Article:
three professionals specialize in mental healthcare. However, the ALJ properly considered
consistency when he explained his reasons for not giving greater weight to the opinions of
Dr. Madsen and Dr. Rodriguez. Tr. 17-18.
While the ALJ properly noted the consistency issue, he did not identify any portions
of each of the experts’ opinions he found to be inconsistent with the treatment records.
Instead, he provided a detailed summary of the treatment records that supported his RFC.
Specifically he explained:
The claimant’s GAF score assessments from Spanish Peaks Mental Health
(Spanish Peaks) range from 50 to 55, indicating or closely approaching only
moderate symptoms or any moderate difficulty in social, occupational, or
school functioning . . . .
Mental status examinations have generally been good. When the claimant
was assessed at Spanish Peaks in October 2011, mental status examination
revealed that she was oriented to person, place, time and situation. Intellect
was average. Appearance/hygiene was neat. Affect was normal range.
Speech and eye contact were unremarkable. Associations were intact.
Judgment, attention, insight, short-term memory, recent past memory, and
recent remote memory were also intact. [ ]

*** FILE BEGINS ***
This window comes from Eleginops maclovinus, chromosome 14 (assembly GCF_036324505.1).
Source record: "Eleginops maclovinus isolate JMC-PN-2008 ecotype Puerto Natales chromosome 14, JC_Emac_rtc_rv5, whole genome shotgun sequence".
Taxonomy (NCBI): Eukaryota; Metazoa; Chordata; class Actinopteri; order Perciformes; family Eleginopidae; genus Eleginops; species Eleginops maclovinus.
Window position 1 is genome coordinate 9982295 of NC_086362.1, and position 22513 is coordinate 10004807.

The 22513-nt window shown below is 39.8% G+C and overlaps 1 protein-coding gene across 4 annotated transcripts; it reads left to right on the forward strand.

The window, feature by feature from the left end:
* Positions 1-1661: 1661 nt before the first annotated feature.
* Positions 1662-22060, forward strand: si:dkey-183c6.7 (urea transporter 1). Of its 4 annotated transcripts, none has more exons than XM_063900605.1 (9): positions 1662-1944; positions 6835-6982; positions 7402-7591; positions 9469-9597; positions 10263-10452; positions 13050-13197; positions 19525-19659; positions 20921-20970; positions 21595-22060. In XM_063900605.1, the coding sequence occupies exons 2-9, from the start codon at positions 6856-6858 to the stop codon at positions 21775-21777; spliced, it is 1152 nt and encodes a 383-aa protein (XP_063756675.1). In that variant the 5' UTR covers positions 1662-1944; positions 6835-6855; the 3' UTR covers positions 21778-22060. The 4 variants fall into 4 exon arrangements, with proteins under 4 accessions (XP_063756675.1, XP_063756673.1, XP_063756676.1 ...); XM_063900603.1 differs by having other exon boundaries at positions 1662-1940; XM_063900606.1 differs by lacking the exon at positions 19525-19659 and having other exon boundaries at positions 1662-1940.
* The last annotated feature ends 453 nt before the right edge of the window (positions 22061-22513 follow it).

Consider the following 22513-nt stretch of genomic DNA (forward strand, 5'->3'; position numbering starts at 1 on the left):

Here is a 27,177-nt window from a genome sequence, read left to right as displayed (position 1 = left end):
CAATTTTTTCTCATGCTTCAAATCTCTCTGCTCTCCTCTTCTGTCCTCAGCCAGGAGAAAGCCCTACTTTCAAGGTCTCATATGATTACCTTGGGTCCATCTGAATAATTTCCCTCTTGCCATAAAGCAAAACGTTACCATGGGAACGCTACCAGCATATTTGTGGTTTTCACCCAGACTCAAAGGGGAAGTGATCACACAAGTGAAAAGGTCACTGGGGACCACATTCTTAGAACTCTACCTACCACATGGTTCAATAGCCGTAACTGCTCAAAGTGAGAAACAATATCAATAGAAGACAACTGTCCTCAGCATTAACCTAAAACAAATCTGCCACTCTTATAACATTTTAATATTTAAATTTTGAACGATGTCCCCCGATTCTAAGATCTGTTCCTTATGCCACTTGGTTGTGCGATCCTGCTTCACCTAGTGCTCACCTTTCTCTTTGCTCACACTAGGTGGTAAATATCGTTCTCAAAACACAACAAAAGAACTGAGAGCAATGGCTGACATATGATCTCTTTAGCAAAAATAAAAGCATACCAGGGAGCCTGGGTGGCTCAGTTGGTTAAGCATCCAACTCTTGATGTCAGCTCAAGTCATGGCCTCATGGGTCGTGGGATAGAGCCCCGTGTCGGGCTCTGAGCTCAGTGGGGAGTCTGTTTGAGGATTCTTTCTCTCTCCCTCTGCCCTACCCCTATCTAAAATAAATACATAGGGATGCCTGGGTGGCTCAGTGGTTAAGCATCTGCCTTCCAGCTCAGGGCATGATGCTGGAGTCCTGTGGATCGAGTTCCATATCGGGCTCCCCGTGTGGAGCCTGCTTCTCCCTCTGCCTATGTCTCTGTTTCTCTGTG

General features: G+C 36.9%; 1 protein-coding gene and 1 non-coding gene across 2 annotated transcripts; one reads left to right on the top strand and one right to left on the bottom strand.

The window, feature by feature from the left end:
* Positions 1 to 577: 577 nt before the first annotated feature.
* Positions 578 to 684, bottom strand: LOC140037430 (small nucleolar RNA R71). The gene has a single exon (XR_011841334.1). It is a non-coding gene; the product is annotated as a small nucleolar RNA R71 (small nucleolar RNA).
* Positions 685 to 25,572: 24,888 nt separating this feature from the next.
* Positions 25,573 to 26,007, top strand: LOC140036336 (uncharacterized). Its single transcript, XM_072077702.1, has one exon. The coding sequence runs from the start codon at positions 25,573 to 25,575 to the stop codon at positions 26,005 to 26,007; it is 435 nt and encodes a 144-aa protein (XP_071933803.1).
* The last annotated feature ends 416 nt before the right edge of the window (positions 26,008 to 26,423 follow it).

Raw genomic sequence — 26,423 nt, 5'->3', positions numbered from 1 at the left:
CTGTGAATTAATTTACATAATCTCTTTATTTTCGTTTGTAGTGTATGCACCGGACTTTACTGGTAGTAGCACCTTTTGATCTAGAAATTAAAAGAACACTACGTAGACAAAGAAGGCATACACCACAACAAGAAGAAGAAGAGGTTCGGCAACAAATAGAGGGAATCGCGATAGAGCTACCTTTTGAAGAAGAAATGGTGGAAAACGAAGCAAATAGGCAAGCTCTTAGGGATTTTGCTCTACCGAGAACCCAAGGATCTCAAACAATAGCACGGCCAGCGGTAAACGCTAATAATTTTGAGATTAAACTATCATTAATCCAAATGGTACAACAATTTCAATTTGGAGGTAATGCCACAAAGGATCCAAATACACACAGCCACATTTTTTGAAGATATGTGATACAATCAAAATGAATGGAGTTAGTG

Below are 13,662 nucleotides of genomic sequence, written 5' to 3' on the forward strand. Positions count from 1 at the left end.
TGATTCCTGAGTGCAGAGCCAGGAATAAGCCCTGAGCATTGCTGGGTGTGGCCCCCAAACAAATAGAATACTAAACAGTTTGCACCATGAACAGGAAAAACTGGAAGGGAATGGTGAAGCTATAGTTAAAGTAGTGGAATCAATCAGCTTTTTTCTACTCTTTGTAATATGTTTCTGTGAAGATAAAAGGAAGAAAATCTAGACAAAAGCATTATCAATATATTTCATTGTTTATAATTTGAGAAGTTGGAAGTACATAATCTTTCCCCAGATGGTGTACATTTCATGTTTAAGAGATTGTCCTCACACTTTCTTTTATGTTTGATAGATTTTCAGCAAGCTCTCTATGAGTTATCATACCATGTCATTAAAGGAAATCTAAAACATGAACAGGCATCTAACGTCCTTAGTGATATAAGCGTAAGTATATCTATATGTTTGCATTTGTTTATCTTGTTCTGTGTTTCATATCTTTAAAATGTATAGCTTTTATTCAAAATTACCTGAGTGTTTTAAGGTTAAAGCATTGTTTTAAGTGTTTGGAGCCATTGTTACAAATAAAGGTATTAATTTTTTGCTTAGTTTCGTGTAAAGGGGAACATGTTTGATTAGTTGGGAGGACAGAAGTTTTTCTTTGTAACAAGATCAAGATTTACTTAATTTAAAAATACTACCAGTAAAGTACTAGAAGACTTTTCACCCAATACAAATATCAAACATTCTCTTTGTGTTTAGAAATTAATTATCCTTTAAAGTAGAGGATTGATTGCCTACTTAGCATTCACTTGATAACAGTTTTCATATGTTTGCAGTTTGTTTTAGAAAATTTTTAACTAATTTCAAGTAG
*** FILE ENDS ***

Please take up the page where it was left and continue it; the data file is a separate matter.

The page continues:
Even when claimant was off medications, for example in July 2012, her
mental status examination reflect[d] that she was alert and oriented in all four
spheres. Thoughts were linear, goal directed, logical and well organized
without psychosis. There was no psychomotor agitation, retardation or
movement disorder. Speech was clear, coherent, not pressured, logical,
spontaneous and appropriate in rate, rhythm and volume. Memory was fair.
Hygiene was neat and clean. There was no evidence of paranoia,
hallucinations, loose associations, grandiosity, religiosity, delusions, thought
disorganization, confusion or flight of ideas. There was no evidence of
current suicide/homicide ideation or self-mutilative behaviors. Judgment and
insight were considered fair to good. Intellectual functioning was estimated
at average. [ ]
More recently, in January 2013, the claimant was found to be alert and
oriented x 3, with thoughts that [w]ere goal directed and organized without
psychosis. Memory was fair. There was no psychomotor agitation,
retardation, or movement disorder. Speech was within normal limits.